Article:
Setting Limits to Caregiving
by: Roberta Satow

When people confront an ocean of need, they feel anxiety. Some run for their lives; others jump in and drown. Both reactions are rooted in the inability to stay separate and set limits in a healthy way that balances generosity with self-preservation.

After my mother had a series of small strokes and was increasingly unable to take care of herself, I felt overwhelmed by her neediness. She was going to a dozen different doctors who were not communicating with each other; she was losing weight and constantly complaining of nausea; she had stains on her clothes; she couldn’t remember her keys or that she had just found them; she couldn’t remember if she had sent her rent check or not; she couldn’t remember if she had taken her medication or not; and she couldn’t remember my husband’s name or my birthday. She called me all the time—to ask me the same questions over and over. My sister said it was my mother’s anxiety; she often felt angry toward her. My sister is the oldest child and her anxiety about drowning in my mother’s neediness made her feel so overwhelmed that she needed to withdraw from my mother. She could hardly bear to visit her. In addition, my brother rarely visited and never indicated when he was going to. I felt guilty and frightened. What could I do? I felt that my only alternatives were doing nothing at all or letting her take me over (i.e., live in my house; change my relationship with my husband and my children; interfere with my work, my friends, and my routines). I had to face a new phase in my own development. For a long time I dealt with my mother by trying to keep my distance. During high school and college I imagined whom I would go to for help if I got pregnant—my mother was definitely out. When I was in college I had mononucleosis and I was in the university hospital. I did not tell my mother. As a young married woman, I never talked to her about anything personal that mattered to me. It was easier to report on facts of my children’s lives (i.e., Jason has a cold or Matthew got an A on his English paper) or day-to-day activities and events in my life (i.e., I spoke to my cousin or I went to the dentist). My withdrawal from my mother was a result of my insecure attachment to her—and that remained inside of me, sometimes consciously and sometimes unconsciously.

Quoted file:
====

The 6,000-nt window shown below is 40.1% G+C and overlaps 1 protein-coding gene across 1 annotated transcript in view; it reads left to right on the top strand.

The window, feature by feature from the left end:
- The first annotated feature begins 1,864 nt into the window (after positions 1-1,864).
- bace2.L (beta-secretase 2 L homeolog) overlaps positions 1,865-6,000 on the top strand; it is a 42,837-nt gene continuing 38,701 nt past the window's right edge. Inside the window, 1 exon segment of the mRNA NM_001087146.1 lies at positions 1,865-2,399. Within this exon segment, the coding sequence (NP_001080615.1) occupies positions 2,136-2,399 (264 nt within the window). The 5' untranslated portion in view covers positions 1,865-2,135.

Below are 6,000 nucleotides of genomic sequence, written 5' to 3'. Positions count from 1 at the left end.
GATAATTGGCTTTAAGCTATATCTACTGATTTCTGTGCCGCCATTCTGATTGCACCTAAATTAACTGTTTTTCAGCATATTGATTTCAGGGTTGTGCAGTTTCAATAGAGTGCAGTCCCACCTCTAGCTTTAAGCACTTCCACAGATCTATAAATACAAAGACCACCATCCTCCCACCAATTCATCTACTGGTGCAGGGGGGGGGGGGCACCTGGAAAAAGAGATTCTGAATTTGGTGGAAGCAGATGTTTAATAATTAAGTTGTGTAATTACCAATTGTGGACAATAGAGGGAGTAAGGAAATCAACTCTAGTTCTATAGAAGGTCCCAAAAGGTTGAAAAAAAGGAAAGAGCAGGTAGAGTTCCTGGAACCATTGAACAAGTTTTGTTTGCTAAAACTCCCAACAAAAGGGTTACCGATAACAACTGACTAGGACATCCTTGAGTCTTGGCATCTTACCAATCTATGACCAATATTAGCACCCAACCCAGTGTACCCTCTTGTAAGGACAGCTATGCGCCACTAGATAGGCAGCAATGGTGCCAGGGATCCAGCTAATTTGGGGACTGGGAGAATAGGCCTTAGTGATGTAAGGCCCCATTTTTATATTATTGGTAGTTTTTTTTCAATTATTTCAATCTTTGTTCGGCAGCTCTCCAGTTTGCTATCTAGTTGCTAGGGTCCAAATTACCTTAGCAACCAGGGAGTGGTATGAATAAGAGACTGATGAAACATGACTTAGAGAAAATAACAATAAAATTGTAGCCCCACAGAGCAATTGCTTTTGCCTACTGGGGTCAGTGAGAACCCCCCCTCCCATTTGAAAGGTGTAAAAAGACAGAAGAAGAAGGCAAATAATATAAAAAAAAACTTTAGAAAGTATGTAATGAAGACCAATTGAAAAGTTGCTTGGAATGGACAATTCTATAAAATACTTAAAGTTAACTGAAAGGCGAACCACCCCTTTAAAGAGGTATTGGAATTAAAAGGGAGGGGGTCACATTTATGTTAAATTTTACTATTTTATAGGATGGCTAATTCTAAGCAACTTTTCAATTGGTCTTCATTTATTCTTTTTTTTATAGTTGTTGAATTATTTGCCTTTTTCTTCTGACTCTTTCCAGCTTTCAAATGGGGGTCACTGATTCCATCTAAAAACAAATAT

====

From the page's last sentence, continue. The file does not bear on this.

The early insecure attachment creates a wish to be comforted and a wish to run away from danger. The problem is that the person from whom you want comfort and the person who is dangerous is the same person—that creates an often life-long conflict. The mother you yearn for is the mother you withdraw from; the mother you are afraid of is the mother you cling to. Children with school phobias offer a good example of this paradox—the inability to leave home is often a response to a perceived threat from the parents. Thus withdrawal and clinging are two different anxiety responses resulting from an insecure early attachment to the mother.

Ever since I returned to New York from college in California at age twenty-one, I took a minimalist approach to seeing my mother. I saw her and spoke to her as little as possible. My sister enjoyed shopping with her, but I never did. I never felt good about myself in my mother’s presence because I was always struggling with yearning for her to be what she could never be and being angry with her for being unable to be that. I guess what I wanted her to be was a mother with whom I could feel like a good daughter. But that was not possible.

About two years ago I realized that my mother could not take care of herself. She forgot to make entries in her checkbook, although she had been a crackerjack bookkeeper when I was a girl. She could add a long list of numbers in her head and never lose track of the total. Now she couldn’t figure out where to enter the amount of the check. Her clothes were dirty and she was steadily losing weight. I had been denying it. But I couldn’t deny it any longer. I had to find some way of helping my mother cope with living while maintaining my own life—bringing a cup to relieve some of her feeling of helplessness, but not drowning in her neediness.